Car Culture: Waking up to the risks of drowsy driving
Mitsubishi’s new chairman, Carlos Ghosn, used to sleep just four hours a night when he took charge of both Nissan and Renault in 1999.
These days, the super-CEO, who continues to run Nissan and Renault, says he’s learned to get more shut-eye: “If I don’t do six hours of sleep I’m in bad shape, but I’m usually up by six,” he reported.
On average, however, that’s not the best lifestyle for driving. But it’s not uncommon in our workaholic culture, I believe.
Experts often quote a New Zealand study that showed drivers having gone 17 hours without sleep performed some driving tests on equivalent or worse levels than a driver with a blood-alcohol content of 0.05 percent. The study found that, “After longer periods without sleep, performance reached levels equivalent to the maximum alcohol dose given to subjects of a BAC of 0.1 percent.” That’s higher than the legal limit in Michigan and most states.
As the workaholic culture trickles down to high schools, the risk of drowsy driving by students is being noticed. Results of a study released this month by Liberty Mutual Insurance and Students Against Destructive Decisions (SADD), says that of 2,500 licensed teens surveyed in American high schools, 56 percent of them said they’ve driven when they’re too tired and 10 percent say they’ve fallen asleep while driving.
“Drowsiness impairs driving performance and reaction time,” said William Horrey, Ph.D., principal research scientist at the Liberty Mutual Research Institute for Safety. “When our brains are tired, our attention, judgment and ability to act are greatly impacted, which has the potential for disaster on the road, particularly if there’s inclement weather or a critical situation requiring quick response. The situation can be exacerbated when the driver is a teenager without much experience. If parents, however, address this issue head on, they can foster safer driving practices to help remind their teens the importance of staying alert on the road.”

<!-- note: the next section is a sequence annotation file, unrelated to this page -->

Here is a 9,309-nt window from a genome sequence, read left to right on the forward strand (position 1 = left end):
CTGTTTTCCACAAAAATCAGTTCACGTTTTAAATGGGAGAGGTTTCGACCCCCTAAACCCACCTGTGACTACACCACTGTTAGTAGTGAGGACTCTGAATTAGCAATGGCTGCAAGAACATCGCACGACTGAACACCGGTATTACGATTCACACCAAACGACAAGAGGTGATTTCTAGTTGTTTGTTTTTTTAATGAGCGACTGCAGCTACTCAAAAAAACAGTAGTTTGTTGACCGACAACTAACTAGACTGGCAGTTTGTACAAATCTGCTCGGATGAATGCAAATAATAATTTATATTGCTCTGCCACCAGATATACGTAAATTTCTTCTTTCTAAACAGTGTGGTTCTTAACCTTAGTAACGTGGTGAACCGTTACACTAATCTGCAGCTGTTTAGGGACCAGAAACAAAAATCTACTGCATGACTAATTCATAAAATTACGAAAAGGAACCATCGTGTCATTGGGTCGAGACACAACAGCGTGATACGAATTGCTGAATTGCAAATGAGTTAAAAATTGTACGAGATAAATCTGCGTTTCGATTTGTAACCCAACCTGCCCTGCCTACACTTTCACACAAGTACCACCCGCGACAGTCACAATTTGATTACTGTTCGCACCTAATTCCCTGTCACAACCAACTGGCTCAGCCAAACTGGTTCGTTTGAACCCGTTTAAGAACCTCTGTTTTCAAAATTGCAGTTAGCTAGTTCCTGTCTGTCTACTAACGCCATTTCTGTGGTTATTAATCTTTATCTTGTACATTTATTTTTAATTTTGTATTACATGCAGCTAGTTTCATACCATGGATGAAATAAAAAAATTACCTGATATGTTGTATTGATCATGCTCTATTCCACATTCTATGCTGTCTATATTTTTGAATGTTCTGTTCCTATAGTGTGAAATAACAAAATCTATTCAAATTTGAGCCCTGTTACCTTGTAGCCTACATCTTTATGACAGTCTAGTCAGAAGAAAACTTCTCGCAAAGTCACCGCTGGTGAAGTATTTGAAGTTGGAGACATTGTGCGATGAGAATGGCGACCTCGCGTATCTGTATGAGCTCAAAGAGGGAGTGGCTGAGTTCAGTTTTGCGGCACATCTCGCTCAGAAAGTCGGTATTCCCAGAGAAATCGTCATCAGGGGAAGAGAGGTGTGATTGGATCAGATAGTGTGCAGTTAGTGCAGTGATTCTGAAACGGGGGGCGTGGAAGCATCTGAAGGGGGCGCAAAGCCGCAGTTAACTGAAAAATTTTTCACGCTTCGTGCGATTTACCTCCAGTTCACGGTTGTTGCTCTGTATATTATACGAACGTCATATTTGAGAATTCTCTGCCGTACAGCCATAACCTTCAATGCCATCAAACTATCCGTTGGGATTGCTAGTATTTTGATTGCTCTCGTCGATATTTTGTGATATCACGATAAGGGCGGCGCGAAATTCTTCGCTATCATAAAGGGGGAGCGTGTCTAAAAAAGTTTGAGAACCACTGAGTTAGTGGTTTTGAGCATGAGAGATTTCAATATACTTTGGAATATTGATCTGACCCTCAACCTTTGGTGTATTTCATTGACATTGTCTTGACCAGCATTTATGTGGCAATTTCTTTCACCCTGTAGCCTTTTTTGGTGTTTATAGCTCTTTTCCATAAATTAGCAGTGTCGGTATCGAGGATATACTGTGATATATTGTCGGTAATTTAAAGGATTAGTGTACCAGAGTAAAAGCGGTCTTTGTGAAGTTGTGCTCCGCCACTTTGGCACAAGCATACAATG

Most interesting to me in the Liberty Mutual survey is that only 11 percent of parents believed their driving children were affected by not getting enough sleep, while 39 percent of the kids thought they weren’t getting enough sleep.
Driving drowsy is dangerous. The National Highway Traffic Safety Administration recorded 41,000 injuries from drowsy driving-related crashes between 2009 to 2013, and 846 deaths in 2014, and some estimates put the death toll much higher.
The AAA Foundation for Traffic Safety estimates that 300,000 crashes every year involve a drowsy driver in some way, and contribute to up to 6,400 deaths. That figure was quoted in a forum held in May at Harvard University by sleep researcher Charles Czeisler, who says “sleep-deficient driving” is a result of drivers’ adrenaline levels preventing them from being aware they are drowsy.
Even autonomous cars may not be a solution to drowsy driving, added Jay Winsten, associate dean at Harvard’s School of Public Health and a leading proponent for “designated driver” campaigns, who said that autonomous cars could remove drivers’ sense of accountability for their own drowsy driving.
Volvo was the first automaker to introduce a drowsy driving alert in 2007, followed by Mercedes, VW and Ford. These systems monitor steering wheel movements and suggest drivers stop and take a nap or a jolt of caffeine, but they don’t cover all drowsy behaviors. The technology is improving, but still, I’m agreeing with Harvard’s Winsten, that it’s not the responsibility of the car to keep us drivers awake.
Mark Rosekind, head of NHTSA, said at the Harvard forum: “Not everyone drinks and drives or texts while driving. But everyone gets tired, and far too often drivers are putting themselves and others at risk by getting behind the wheel without the sleep they need.”